You are quite right Utenzi. The phenomina you speak of is often referred to as 'muscle memory' as it seems your limbs can react without conscious thought. That is why practice DOES make perfect as you are training your cerebellum to act without conscious instruction :-)

So the Nike slogan is accurate!
kenju said…
Dave, I wrote a long comment cuncurring with you, but Blogger told me I couldn't post it due to a problem. Anyway, Bob-kat said nearly the same thing. Mr. kenju has talked about it, with regards to his playing basketball. That's why he says it is so very important for kids to learn to do things in the right way. For example, some times kids who play sand-lot or street ball are not getting the proper basics in learning how to shoot. Then the bad habits become so ingrained they are almost impossible to un-learn.
srp said…
Here from Michele.
A good example of this is seen when Nyssa practices piano. She can start with a new Canon exercise or I guess you could call them "elaborate scales". The first time through she has to concentrate on the fingering and the notes and it's pretty slow. The second time through she has the notes and concentrates on the fingering. By the third time and onward she sits and her fingers fly up and down the keys and she may be looking at the cat sitting next to her on the bench. Her finger's muscle memory always amazed me... mine was much slower to program.
Anonymous said…
I experience something similiar when writing. I call it being in the zone. You let your actions drive your brain rather than the other way around.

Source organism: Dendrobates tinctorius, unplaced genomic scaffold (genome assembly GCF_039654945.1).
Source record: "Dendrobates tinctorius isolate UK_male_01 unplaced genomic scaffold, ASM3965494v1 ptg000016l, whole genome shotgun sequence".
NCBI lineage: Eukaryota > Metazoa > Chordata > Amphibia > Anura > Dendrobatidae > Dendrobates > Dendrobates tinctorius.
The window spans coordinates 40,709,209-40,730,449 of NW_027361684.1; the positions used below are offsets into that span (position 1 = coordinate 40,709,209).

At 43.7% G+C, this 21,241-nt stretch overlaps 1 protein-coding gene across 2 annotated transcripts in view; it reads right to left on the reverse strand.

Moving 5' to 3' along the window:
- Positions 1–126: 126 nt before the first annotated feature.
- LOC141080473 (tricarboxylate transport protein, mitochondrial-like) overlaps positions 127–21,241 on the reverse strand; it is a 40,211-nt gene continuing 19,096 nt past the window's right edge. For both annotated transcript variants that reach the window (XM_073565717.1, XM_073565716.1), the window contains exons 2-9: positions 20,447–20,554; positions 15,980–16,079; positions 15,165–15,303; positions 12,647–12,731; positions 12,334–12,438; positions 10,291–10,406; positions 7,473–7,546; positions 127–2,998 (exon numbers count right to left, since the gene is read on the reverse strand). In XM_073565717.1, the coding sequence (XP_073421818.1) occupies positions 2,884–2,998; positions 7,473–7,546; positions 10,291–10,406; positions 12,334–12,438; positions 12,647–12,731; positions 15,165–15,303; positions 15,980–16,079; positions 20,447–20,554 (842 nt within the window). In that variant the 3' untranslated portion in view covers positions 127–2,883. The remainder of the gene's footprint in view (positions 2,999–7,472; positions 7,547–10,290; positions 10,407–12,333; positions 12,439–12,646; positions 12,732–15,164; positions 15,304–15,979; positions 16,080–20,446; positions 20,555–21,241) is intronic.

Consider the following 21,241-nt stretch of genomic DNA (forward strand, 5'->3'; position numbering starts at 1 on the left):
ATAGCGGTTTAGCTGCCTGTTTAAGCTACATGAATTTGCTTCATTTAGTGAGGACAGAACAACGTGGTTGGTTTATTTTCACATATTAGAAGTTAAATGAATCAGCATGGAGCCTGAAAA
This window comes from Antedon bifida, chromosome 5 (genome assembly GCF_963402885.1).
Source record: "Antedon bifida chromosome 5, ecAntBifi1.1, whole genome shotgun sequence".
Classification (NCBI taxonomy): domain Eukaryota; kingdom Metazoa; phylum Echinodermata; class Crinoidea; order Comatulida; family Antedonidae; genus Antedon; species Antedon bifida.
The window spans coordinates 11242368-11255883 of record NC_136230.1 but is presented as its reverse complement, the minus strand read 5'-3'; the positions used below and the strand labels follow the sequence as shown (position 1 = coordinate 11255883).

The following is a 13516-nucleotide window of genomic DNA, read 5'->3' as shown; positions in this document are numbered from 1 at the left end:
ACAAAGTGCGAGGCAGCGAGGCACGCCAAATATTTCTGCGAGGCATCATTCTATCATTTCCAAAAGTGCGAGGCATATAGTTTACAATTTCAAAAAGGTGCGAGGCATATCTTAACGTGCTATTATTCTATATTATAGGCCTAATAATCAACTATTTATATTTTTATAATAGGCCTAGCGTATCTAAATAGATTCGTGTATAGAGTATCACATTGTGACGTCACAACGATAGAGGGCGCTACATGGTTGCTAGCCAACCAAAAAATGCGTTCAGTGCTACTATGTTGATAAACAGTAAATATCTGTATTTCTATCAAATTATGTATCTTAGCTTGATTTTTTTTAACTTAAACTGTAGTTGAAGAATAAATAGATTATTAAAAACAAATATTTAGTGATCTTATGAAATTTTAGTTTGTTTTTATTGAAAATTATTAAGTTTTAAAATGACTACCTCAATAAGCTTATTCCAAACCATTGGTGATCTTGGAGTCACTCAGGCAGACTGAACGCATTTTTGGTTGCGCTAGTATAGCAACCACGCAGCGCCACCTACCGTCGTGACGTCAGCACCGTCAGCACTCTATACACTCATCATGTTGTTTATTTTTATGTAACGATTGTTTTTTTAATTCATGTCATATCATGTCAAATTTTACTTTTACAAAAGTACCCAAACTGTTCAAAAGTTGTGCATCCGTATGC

Michele sent me today; have a wonderful weekend!
Gopher said…
Hi Utenzi, Michelle sent me.
Good topic, we have all done things automatically sometimes I swear I drive to work on auto pilot.
Jean-Luc Picard said…
That was a deep. well written post I enjoyed reading.
Anonymous said…
I've heard of this phenomenon as well and it makes sense. It also lends some credence to the notion of "natural born athletes."

Michele didn't send me, but she's bound to sooner or later,

Becky68 said…
Hi Utenzi, thanks for stopping by my blog, always a pleasure, I can understand this too because I play the piano & after a couple of songs to 'warm up' to where it becomes automatic my conciousness will be drifting, usualy to books I've read previously. I'll often re-read a book because of the memory of it which is re-awakened during piano playing.
rampant bicycle said…
Hiya Utenzi!

You know, I've had this phenomenon happen to me. Normally, I can't sink a basketball to save my life...though my odds are substantially improved if I'm not paying attention. Very weird. The brain is fascinating.

Hi from Michele's!
My auto-pilot kicks in mostly when I'm driving. Probably not the best time, but it gets me from a --> z pretty easily!

Here via Michele!
Anonymous said…
Yes, I've heard of this. I have to agree with the frog princess that my auto pilot kicks in while I'm driving! Scary huh?
hi from Micheles!
Michelle said…
That was a great piece of writing :o) Very interesting, i had no idea Dinosaurs had no cerebrum. Have studied certain parts of the brain myself with regards to impulsivity & criminal behaviour :o)
Carmi said…
I call it getting my groove on. And I seem to go into autopilot mode when I'm writing, shooting or cycling. It's a deeply rewarding place to be, because I know I can deliver my best work when I'm groovin'.

I have no physiological understanding of any of this, so your explanation is now going to be memorized by a certain biology-blind journalist.
surcie said…
This post is truly interesting, Utenzi. Sounds right-on to me!

Have a good weekend!
kenju said…
Michele sent me back, Dave, so I could read all the other comments. Seems you were right on!
Teresa said…
LOL. While I agree with the "don't think about" aspect to a great extent, I don't think Tiger Woods applies. That's mostly because golf doesn't compare with baseball and dancing where doing the right thing at the right moment is crucial. Tiger can stand there all day thinking and waiting for his body to get the signal. Golf is more of a case of choosing the right move rather than getting the message to your muscles. But it's an interesting thought....